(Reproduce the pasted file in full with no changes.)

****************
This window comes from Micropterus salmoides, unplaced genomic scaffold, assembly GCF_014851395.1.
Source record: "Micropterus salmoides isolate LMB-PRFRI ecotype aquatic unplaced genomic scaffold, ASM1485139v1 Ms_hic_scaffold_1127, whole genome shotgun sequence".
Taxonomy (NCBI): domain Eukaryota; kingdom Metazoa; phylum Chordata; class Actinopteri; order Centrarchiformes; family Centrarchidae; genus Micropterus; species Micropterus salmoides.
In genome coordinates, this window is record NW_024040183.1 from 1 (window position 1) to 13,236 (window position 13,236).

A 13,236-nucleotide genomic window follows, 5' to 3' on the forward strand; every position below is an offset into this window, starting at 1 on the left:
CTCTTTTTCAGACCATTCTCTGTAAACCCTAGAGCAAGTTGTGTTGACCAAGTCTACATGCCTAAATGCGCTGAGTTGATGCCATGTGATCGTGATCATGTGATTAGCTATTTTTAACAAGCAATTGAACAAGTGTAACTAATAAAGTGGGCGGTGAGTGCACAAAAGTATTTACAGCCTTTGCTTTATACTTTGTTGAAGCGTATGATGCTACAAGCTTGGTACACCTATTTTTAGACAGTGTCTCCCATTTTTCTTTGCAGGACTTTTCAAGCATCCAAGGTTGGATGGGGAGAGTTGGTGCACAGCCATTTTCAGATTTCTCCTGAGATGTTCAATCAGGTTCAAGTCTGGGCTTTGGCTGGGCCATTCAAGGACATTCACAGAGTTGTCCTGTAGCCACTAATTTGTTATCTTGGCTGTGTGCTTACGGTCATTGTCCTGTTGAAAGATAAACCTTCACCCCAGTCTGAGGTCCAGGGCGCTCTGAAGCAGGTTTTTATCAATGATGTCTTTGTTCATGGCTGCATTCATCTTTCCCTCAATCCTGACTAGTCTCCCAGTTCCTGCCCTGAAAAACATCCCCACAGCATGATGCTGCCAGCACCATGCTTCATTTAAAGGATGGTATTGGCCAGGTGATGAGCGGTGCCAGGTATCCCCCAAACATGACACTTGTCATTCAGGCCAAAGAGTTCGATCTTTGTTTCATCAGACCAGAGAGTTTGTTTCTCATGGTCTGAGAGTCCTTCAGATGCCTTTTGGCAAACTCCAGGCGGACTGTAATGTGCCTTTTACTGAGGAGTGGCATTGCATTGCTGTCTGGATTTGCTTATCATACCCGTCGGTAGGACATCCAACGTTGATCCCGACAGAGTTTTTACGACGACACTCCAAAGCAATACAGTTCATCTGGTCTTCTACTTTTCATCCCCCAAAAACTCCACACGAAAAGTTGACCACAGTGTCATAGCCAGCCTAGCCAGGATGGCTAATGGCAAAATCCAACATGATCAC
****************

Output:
This window comes from Micropterus salmoides, unplaced genomic scaffold, assembly GCF_014851395.1.
Source record: "Micropterus salmoides isolate LMB-PRFRI ecotype aquatic unplaced genomic scaffold, ASM1485139v1 Ms_hic_scaffold_1127, whole genome shotgun sequence".
Taxonomy (NCBI): domain Eukaryota; kingdom Metazoa; phylum Chordata; class Actinopteri; order Centrarchiformes; family Centrarchidae; genus Micropterus; species Micropterus salmoides.
In genome coordinates, this window is record NW_024040183.1 from 1 (window position 1) to 13,236 (window position 13,236).

A 13,236-nucleotide genomic window follows, 5' to 3' on the forward strand; every position below is an offset into this window, starting at 1 on the left:
CTCTTTTTCAGACCATTCTCTGTAAACCCTAGAGCAAGTTGTGTTGACCAAGTCTACATGCCTAAATGCGCTGAGTTGATGCCATGTGATCGTGATCATGTGATTAGCTATTTTTAACAAGCAATTGAACAAGTGTAACTAATAAAGTGGGCGGTGAGTGCACAAAAGTATTTACAGCCTTTGCTTTATACTTTGTTGAAGCGTATGATGCTACAAGCTTGGTACACCTATTTTTAGACAGTGTCTCCCATTTTTCTTTGCAGGACTTTTCAAGCATCCAAGGTTGGATGGGGAGAGTTGGTGCACAGCCATTTTCAGATTTCTCCTGAGATGTTCAATCAGGTTCAAGTCTGGGCTTTGGCTGGGCCATTCAAGGACATTCACAGAGTTGTCCTGTAGCCACTAATTTGTTATCTTGGCTGTGTGCTTACGGTCATTGTCCTGTTGAAAGATAAACCTTCACCCCAGTCTGAGGTCCAGGGCGCTCTGAAGCAGGTTTTTATCAATGATGTCTTTGTTCATGGCTGCATTCATCTTTCCCTCAATCCTGACTAGTCTCCCAGTTCCTGCCCTGAAAAACATCCCCACAGCATGATGCTGCCAGCACCATGCTTCATTTAAAGGATGGTATTGGCCAGGTGATGAGCGGTGCCAGGTATCCCCCAAACATGACACTTGTCATTCAGGCCAAAGAGTTCGATCTTTGTTTCATCAGACCAGAGAGTTTGTTTCTCATGGTCTGAGAGTCCTTCAGATGCCTTTTGGCAAACTCCAGGCGGACTGTAATGTGCCTTTTACTGAGGAGTGGCATTGCATTGCTGTCTGGATTTGCTTATCATACCCGTCGGTAGGACATCCAACGTTGATCCCGACAGAGTTTTTACGACGACACTCCAAAGCAATACAGTTCATCTGGTCTTCTACTTTTCATCCCCCAAAAACTCCACACGAAAAGTTGACCACAGTGTCATAGCCAGCCTAGCCAGGATGGCTAATGGCAAAATCCAACATGATCAC